More hijinx in Anglicanland

The General Synod of the Church of England will be meeting next month. It offers to be fun for those of us interested in matters Anglican. The big issue will be the ordination of women bishops. In the run-up to the meeting, various reports and position papers will be produced. Just released is a document published with the signatures of the Archbishops of Canterbury and York discussing the relationship of the CoE and the Anglican Church of North America. This was produced in response to a motion that originally was intended to express the CoE’s ongoing commitment to relationship with ACNA. Here’s the document: gs misc 1011 – acna

It’s short, rather odd and a classic example of episcopal (i.e, of bishops, not of our church) fence-sitting:

18. We would, therefore, encourage an open-ended engagement with ACNA on the part of the Church of England and the Communion, while recognising that
the outcome is unlikely to be clear for some time yet, especially given the strong feelings on all sides of the debate in North America.

19. The Church of England remains fully committed to the Anglican Communion and to being in communion both with the Anglican Church of Canada and the Episcopal Church (TEC). In addition, the Synod motion has given Church of England affirmation to the desire of ACNA to remain in some sense within the Anglican family.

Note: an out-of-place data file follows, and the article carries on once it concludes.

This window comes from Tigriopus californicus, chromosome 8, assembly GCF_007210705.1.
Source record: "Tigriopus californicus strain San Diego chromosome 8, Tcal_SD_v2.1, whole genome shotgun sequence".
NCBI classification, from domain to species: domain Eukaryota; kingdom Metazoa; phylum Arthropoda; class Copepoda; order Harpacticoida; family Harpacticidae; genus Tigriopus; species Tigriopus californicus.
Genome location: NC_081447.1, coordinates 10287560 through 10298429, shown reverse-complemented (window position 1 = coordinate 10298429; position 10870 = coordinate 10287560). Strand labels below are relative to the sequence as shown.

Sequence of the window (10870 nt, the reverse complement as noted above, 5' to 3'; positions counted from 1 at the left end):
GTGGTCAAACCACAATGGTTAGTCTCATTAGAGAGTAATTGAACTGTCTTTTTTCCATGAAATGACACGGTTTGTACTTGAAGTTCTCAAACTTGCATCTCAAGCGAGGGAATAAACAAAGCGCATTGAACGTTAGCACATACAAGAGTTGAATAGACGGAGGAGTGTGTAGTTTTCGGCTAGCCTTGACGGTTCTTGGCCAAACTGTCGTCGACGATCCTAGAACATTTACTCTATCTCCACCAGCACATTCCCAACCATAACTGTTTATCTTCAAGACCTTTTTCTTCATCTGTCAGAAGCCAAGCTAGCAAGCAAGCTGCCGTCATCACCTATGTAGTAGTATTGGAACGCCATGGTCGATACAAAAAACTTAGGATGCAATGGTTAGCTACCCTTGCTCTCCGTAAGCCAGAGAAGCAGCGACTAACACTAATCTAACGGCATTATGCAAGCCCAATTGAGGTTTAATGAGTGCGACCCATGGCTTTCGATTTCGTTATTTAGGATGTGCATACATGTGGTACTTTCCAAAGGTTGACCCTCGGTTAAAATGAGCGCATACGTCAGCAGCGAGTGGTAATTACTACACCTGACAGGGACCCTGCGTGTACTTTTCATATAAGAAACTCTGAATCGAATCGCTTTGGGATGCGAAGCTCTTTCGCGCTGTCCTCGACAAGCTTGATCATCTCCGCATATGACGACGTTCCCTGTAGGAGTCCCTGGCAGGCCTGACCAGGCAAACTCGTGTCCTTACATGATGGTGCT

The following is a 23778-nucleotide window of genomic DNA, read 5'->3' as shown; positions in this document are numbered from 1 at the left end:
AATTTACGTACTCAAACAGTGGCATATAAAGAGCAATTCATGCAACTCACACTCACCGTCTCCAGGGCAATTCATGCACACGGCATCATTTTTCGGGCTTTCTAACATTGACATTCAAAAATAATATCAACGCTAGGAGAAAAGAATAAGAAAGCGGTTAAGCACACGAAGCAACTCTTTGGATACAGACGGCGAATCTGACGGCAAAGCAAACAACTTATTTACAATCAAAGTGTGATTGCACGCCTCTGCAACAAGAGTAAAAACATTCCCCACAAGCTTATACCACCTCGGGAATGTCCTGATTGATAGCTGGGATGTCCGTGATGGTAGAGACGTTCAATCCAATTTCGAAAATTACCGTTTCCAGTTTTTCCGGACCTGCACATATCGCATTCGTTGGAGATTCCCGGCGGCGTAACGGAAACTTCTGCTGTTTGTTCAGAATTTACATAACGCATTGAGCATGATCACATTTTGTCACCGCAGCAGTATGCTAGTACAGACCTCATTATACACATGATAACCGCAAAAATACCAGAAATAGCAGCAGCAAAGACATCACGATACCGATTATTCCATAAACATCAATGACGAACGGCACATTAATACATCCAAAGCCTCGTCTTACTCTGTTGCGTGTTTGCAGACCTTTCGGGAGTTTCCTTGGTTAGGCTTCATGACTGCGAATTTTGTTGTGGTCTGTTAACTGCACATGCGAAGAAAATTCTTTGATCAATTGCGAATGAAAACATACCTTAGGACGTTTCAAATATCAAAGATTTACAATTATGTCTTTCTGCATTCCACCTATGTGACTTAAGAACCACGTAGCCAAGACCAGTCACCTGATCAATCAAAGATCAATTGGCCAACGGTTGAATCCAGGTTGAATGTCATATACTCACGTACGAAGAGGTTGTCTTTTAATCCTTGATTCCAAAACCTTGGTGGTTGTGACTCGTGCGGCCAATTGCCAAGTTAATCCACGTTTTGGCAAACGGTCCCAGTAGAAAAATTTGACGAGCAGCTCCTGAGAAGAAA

Just what is the ACNA? And in what way is it Anglican in structure and polity? Mark Harris goes through some of the jurisdictional quagmire that exists among the dissenting Anglican communities in North America here.

Of course the core problem is that ACNA, CANA, AMiA, ex Recife, all believe these interventions by Provinces in the jurisdiction of The Episcopal Church and the Anglican Church of Canada are “jurisdictional participation in a way that is fully Anglican.”
Where the hell did they get that idea?  One hopes not from Lambeth Palace, but if not there where?  Who knows?
But one thing is for sure. Who ever thought that propping up deposed bishops under new flags in jurisdictions already having Episcopal / Anglican oversight was “fully Anglican” was full of it.
If ACNA bishops are not in “jurisdictional participation in a way that is fully Anglican” well, the deck of cards begins to collapse. And they are not. Archbishop Duncan admits as much when he writes, “The present reality is brokenness. The vision, however, that governs our fledgling Province remains unchanged…”
ACNA is not yet a “province” of anything, no matter that the Episcopal Church in the Sudan recognizes it as and “orthodox” partner and the GAFCON / Global South folk considers ACNA a full fledged partner.  This is because not being a recognized province these bishops and people understand that to be “fully Anglican” they need to be under the jurisdiction of an existing Province.

AMiA bishops who have left Rwanda are clearly not under jurisdiction now. ACNA bishops in Fort Worth, Quincy, San Joaquin and Pittsburgh are not with the Southern Cone. If not there where are they?

Confused? Don’t worry. You should be. It’s all quite confusing. The structures and jurisdictional relationships of these various dissenting Anglican bodies have never been clarified, and in the last few months, things have gotten even more jumbled. That the Archbishops could have written a document concerning the relationship of the CoE to ACNA without addressing ACNA’s origins, history, and current status is mind-boggling.

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